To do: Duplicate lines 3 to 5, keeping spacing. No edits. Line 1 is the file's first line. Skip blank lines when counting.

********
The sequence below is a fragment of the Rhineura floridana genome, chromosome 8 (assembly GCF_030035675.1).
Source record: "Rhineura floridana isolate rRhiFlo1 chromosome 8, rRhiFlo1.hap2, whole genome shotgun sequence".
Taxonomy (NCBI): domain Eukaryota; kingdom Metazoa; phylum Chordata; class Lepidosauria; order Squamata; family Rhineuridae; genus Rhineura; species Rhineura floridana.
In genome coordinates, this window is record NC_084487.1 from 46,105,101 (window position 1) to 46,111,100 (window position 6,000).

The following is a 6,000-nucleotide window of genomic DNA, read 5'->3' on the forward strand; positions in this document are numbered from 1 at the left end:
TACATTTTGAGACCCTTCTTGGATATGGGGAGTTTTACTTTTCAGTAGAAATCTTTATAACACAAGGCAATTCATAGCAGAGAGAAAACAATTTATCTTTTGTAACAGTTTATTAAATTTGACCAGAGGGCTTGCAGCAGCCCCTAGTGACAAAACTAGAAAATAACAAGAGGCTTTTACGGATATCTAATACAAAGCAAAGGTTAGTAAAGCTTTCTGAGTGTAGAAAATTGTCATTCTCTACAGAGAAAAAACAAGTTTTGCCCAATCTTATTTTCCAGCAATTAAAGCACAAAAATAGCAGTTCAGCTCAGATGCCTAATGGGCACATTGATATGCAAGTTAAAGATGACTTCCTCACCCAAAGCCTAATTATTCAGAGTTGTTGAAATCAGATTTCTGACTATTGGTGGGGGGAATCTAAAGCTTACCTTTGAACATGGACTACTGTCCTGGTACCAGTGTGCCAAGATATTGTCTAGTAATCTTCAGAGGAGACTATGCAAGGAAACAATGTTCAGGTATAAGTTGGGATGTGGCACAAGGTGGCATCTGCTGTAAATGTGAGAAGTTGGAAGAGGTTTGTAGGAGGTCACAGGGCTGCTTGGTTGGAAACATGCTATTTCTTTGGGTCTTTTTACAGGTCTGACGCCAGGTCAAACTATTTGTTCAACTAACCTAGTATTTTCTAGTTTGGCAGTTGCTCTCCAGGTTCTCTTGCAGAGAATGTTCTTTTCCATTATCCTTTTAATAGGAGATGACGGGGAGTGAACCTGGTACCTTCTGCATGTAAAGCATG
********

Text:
Taxonomy (NCBI): domain Eukaryota; kingdom Metazoa; phylum Chordata; class Lepidosauria; order Squamata; family Rhineuridae; genus Rhineura; species Rhineura floridana.
In genome coordinates, this window is record NC_084487.1 from 46,105,101 (window position 1) to 46,111,100 (window position 6,000).

The following is a 6,000-nucleotide window of genomic DNA, read 5'->3' on the forward strand; positions in this document are numbered from 1 at the left end: